“I am very bullish on next year. This has been the best year ever from a volume perspective, not from an income perspective, because the market is causing us to charge less.” Managing Director, Regional Bank
“Falling electricity prices aren’t leading to sponsors raising less capital, because sponsors have been beating down lenders and service providers.” Managing Director, Regional Bank
“Capital providers are taking more risk for less return.” Managing Director, Regional Bank
“Residential solar debt has become an accepted asset class.” Managing Director, Regional Bank
“Soft costs, such as marketing, legal, accounting and tax advice, are five to seven percent of a solar project’s cost in Europe and Asia; they are 35 percent of solar project’s cost here; we need to attack that.” President, Solar Developer…
Continue Reading Solar Power International 2018: Soundbites
In September, the State of Hawaii Department of Taxation issued a letter ruling (Hawaii Letter Ruling No. 2018-01) that clarified the “placed in service” requirement in the application of the Renewable Energy Technologies Income Tax Credit (“RETITC”) in Hawaii. A project was denied RETITC in the year when testing was conducted because the project had…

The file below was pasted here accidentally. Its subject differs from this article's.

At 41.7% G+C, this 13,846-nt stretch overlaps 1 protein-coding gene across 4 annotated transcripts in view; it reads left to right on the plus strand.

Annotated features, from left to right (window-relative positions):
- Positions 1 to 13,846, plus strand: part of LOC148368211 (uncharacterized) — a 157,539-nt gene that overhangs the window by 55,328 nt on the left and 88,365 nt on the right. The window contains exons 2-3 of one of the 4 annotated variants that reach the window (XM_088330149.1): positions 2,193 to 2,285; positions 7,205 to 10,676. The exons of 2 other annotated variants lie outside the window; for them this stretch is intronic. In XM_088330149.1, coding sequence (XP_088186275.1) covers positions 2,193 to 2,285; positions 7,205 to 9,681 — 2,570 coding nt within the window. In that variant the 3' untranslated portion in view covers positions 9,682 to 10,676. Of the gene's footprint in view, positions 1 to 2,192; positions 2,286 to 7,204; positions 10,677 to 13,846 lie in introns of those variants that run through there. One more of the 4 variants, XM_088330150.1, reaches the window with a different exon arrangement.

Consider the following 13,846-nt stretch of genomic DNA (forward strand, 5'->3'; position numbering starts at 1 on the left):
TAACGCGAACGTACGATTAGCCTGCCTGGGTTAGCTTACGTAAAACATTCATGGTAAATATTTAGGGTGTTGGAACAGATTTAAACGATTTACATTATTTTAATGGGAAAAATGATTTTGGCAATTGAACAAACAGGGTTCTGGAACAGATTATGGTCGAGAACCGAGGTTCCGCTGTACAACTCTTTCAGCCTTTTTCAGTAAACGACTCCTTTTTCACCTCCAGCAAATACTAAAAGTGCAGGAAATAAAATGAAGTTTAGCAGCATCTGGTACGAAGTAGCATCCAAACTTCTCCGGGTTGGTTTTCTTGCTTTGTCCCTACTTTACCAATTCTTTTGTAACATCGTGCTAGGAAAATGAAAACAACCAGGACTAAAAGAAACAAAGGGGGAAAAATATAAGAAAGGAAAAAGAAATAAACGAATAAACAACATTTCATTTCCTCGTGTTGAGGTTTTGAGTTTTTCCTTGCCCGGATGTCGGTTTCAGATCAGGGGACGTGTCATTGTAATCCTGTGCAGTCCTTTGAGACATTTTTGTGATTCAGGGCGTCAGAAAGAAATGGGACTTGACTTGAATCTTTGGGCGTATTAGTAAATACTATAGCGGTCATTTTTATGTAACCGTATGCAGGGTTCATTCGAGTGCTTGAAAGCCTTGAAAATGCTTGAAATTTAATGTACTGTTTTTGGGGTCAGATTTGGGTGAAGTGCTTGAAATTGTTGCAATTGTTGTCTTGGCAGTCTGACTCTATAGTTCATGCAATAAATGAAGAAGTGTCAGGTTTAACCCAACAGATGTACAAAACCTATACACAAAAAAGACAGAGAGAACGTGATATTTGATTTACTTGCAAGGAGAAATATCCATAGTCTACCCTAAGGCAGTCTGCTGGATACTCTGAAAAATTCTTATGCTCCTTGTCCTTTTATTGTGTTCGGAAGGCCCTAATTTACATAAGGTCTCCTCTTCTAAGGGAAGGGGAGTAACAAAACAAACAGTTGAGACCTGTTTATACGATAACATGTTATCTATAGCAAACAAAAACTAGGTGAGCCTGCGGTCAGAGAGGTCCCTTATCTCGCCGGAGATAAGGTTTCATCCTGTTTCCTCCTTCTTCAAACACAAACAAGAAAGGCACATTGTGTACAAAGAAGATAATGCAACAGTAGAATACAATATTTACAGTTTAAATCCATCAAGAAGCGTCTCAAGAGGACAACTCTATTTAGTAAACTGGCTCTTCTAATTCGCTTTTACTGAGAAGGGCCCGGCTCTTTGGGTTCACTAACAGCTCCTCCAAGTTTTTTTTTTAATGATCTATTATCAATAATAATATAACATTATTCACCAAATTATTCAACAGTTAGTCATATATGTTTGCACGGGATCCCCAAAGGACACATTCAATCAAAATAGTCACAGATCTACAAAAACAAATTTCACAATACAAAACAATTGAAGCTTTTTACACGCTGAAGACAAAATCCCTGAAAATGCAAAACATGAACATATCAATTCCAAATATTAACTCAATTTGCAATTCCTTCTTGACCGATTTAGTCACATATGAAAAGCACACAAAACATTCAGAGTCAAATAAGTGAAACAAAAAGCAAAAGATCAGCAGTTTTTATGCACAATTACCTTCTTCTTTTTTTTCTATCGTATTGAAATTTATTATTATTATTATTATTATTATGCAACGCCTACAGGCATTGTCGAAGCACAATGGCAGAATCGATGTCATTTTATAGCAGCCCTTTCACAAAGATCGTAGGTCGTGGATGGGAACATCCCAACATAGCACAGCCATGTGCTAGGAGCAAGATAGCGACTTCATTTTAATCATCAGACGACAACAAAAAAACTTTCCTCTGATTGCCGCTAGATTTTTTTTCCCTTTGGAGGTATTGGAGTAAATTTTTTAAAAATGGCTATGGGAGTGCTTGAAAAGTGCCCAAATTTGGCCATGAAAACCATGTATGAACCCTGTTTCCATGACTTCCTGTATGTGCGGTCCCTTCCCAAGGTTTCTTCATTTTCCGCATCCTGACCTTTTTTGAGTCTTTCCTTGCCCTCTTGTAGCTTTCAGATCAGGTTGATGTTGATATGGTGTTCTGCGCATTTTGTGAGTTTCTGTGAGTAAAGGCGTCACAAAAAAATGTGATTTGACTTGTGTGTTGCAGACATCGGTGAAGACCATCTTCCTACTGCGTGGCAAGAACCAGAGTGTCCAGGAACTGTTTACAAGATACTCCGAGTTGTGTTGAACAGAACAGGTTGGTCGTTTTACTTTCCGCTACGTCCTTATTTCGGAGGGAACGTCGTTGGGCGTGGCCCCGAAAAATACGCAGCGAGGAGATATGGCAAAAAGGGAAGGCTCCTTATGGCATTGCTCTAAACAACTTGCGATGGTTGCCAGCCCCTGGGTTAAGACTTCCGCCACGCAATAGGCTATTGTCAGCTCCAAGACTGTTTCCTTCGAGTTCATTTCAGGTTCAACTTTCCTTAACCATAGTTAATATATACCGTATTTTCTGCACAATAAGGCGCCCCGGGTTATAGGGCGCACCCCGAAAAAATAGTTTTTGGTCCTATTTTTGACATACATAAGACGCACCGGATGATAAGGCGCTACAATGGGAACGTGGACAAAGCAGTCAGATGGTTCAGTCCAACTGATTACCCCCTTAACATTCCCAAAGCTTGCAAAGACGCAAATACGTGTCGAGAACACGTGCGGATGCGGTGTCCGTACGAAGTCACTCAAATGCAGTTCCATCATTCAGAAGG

Below are answers to questions we received during our tax equity webinar of October 23. These questions were submitted online during the webinar. The presentation from the webinar is available here.
Question: Commercial and industrial (C&I) has higher returns but how many projects raise tax equity versus other segments of the solar market? What…
David Feldman and Paul Schwabe of the National Renewable Energy Laboratory (NREL) have published their annual solar PV financing report: Terms, Trends, and Insights on PV Project Finance in the United States, 2018. I am pleased to have been invited to comment on a draft of the report and find the final version to…
We were pleased to participate in Power Finance & Risk’s (PFR) Tax Equity Roundtable. We were joined in the roundtable discussion by Rich Dovere of C2 Energy Capital, Marshal Salant of Citi, Kathyrn Rasmussen of Capital Dynamics Clean Energy and Infrastructure, Pedro Almeida of EDP Renewables North America and as moderator PFR’s editor, Richard Metcalf. …
Mayer Brown’s David K. Burton and Jeffrey G. Davis both Tax Transactions & Consulting partners and part of the firm’s Renewable Energy group co-hosted a heavily attended webinar on how tax reform is impacting the tax equity market and certain renewable energy structures with Vadim Ovchinnikov, CFA, CPA and Gintaras Sadauskas of Alfa Energy Advisors.…